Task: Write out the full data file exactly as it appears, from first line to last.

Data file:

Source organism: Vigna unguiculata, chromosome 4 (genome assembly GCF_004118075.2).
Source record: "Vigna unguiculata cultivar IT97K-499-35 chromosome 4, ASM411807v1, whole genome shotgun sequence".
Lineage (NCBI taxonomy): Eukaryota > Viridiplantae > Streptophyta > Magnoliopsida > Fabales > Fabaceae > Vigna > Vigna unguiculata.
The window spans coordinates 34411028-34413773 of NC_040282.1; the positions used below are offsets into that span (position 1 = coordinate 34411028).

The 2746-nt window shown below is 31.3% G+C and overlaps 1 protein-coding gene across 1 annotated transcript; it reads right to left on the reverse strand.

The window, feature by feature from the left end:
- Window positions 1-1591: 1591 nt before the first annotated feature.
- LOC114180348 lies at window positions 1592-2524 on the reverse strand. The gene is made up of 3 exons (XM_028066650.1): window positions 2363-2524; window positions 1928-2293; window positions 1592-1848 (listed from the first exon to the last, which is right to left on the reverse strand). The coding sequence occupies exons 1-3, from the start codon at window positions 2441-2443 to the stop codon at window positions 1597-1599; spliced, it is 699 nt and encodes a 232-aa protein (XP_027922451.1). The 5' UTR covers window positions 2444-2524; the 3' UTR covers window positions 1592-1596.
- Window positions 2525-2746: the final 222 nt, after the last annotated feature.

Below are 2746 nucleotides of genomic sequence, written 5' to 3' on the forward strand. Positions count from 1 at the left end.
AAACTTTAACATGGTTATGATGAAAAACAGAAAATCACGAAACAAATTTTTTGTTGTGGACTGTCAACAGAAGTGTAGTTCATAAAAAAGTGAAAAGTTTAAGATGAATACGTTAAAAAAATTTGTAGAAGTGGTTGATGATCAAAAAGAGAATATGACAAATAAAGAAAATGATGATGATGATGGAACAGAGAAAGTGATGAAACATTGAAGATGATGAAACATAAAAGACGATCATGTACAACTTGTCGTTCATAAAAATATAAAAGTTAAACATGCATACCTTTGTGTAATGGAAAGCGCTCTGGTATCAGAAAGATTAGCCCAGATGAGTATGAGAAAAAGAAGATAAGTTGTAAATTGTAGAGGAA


Source organism: Vigna unguiculata, chromosome 4 (genome assembly GCF_004118075.2).
Source record: "Vigna unguiculata cultivar IT97K-499-35 chromosome 4, ASM411807v1, whole genome shotgun sequence".
Lineage (NCBI taxonomy): Eukaryota > Viridiplantae > Streptophyta > Magnoliopsida > Fabales > Fabaceae > Vigna > Vigna unguiculata.
The window spans coordinates 34411028-34413773 of NC_040282.1; the positions used below are offsets into that span (position 1 = coordinate 34411028).

The 2746-nt window shown below is 31.3% G+C and overlaps 1 protein-coding gene across 1 annotated transcript; it reads right to left on the reverse strand.

The window, feature by feature from the left end:
- Window positions 1-1591: 1591 nt before the first annotated feature.
- LOC114180348 lies at window positions 1592-2524 on the reverse strand. The gene is made up of 3 exons (XM_028066650.1): window positions 2363-2524; window positions 1928-2293; window positions 1592-1848 (listed from the first exon to the last, which is right to left on the reverse strand). The coding sequence occupies exons 1-3, from the start codon at window positions 2441-2443 to the stop codon at window positions 1597-1599; spliced, it is 699 nt and encodes a 232-aa protein (XP_027922451.1). The 5' UTR covers window positions 2444-2524; the 3' UTR covers window positions 1592-1596.
- Window positions 2525-2746: the final 222 nt, after the last annotated feature.

Below are 2746 nucleotides of genomic sequence, written 5' to 3' on the forward strand. Positions count from 1 at the left end.
AAACTTTAACATGGTTATGATGAAAAACAGAAAATCACGAAACAAATTTTTTGTTGTGGACTGTCAACAGAAGTGTAGTTCATAAAAAAGTGAAAAGTTTAAGATGAATACGTTAAAAAAATTTGTAGAAGTGGTTGATGATCAAAAAGAGAATATGACAAATAAAGAAAATGATGATGATGATGGAACAGAGAAAGTGATGAAACATTGAAGATGATGAAACATAAAAGACGATCATGTACAACTTGTCGTTCATAAAAATATAAAAGTTAAACATGCATACCTTTGTGTAATGGAAAGCGCTCTGGTATCAGAAAGATTAGCCCAGATGAGTATGAGAAAAAGAAGATAAGTTGTAAATTGTAGAGGAA